Exchange of financial support between geographically distant groups was a characteristic practice in early Christianity. The Pauline collection for the poor in Jerusalem was one of the most ambitious undertakings in Christian origins. Recent assessments of the Pauline collection have focused on patronage to explain the social relations between Jerusalem and the Pauline groups and the strategies adopted by Paul in promoting and completing the collection. This dissertation challenges this approach and proposes that other factors shaped Paul’s stance with respect to the collection and the practical details of its execution. A comparison with the worries that surrounded patronage in the Greco-Roman world shows that patronage is not the appropriate framework to understand the Pauline collection. Paul was interested in reassuring the Corinthians, most of whom lived around subsistence level, about the financial outcome of the collection and in dispelling doubts that he might take advantage of them. In Paul’s eyes, the collection was not only an action modeled on the self-sacrifice exemplified by Jesus and divine generosity, but also an exchange within a reciprocal relationship with the Jerusalem group. The Jerusalem believers had already offered spiritual gifts to the Pauline groups and would provide material help if need were to arise in Corinth. This dissertation surveys similar instances of intergroup support between Christian communities in the first three centuries CE. This examination demonstrates that intergroup support was a widespread phenomenon in early Christianity, involving churches from most of the Mediterranean Basin and known even outside of Christian circles. Transfers of money were organized according to a consistent pattern probably modeled on local charitable practices. Intergroup support especially addressed financial needs connected with the ransom or sustenance of Christians imprisoned for their faith. Bishops had a key role in the organization and administration of financial support. Although there was no direct link between the Pauline collection and later instances of intergroup support, the Pauline collection had similar characteristics and can be seen as part of a more widespread economic practice.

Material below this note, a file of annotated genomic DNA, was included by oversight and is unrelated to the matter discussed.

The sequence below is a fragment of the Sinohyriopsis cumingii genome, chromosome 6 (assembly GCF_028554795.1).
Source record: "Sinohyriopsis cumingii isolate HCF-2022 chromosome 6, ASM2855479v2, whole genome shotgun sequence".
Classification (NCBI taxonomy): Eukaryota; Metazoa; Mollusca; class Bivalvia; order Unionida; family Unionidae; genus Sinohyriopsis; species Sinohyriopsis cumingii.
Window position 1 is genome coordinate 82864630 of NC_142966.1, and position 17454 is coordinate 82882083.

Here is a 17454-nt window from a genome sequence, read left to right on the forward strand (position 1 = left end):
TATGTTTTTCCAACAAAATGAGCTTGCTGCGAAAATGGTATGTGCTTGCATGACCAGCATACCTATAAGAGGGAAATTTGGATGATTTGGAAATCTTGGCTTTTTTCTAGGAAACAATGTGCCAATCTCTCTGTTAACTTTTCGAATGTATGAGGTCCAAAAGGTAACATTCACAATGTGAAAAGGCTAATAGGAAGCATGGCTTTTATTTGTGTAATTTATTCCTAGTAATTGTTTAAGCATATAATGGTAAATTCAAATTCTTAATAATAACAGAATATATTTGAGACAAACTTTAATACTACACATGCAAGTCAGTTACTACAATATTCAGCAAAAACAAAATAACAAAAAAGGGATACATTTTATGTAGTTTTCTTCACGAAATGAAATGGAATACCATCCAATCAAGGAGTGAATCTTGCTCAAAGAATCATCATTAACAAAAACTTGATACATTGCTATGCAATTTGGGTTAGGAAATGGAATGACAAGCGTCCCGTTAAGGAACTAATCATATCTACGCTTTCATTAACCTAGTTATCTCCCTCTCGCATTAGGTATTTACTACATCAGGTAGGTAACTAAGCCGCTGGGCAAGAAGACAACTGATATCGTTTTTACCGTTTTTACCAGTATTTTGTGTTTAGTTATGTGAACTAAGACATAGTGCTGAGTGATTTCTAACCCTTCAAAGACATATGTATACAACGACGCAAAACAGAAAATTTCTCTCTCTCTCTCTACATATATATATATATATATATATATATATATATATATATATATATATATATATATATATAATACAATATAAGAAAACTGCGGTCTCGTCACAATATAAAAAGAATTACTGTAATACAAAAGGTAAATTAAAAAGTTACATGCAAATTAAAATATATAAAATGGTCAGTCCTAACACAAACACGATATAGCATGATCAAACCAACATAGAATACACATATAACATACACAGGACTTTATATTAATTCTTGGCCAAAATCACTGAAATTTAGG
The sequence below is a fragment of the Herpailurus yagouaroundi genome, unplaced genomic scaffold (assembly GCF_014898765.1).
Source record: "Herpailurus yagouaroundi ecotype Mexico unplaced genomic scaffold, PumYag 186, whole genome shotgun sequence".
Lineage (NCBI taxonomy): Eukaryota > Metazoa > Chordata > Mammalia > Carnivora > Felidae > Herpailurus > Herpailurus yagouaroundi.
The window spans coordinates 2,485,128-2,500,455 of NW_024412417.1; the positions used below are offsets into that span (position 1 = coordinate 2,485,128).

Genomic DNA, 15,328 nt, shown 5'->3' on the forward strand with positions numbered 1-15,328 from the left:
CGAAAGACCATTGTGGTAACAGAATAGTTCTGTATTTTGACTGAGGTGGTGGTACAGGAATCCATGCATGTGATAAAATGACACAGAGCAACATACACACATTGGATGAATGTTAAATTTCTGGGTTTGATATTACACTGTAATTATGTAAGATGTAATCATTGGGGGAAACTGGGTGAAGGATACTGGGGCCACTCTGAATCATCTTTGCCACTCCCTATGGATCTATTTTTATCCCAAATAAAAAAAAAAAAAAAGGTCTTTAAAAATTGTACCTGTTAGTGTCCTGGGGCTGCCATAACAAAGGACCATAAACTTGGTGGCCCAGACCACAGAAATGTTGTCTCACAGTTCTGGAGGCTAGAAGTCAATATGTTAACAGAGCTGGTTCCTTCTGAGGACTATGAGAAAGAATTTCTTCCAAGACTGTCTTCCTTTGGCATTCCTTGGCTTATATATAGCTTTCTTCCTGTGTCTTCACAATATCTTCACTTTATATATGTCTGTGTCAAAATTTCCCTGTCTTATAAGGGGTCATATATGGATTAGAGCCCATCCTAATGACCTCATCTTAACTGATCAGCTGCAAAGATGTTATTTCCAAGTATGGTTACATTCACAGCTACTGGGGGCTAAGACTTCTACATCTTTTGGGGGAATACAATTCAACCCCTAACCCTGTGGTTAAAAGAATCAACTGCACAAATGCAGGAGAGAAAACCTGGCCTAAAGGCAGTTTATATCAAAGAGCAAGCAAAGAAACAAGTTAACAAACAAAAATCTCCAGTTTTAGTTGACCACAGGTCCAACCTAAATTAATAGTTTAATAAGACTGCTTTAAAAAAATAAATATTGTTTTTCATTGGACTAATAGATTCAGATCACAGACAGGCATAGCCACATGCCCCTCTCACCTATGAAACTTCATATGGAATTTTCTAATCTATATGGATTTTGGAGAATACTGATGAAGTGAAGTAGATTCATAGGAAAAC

|Contributor||John Fitzgerald, Research Director|
|Degree Level||Doctoral Dissertation|
|Degree Name||Doctor of Philosophy|
|Departments and Units|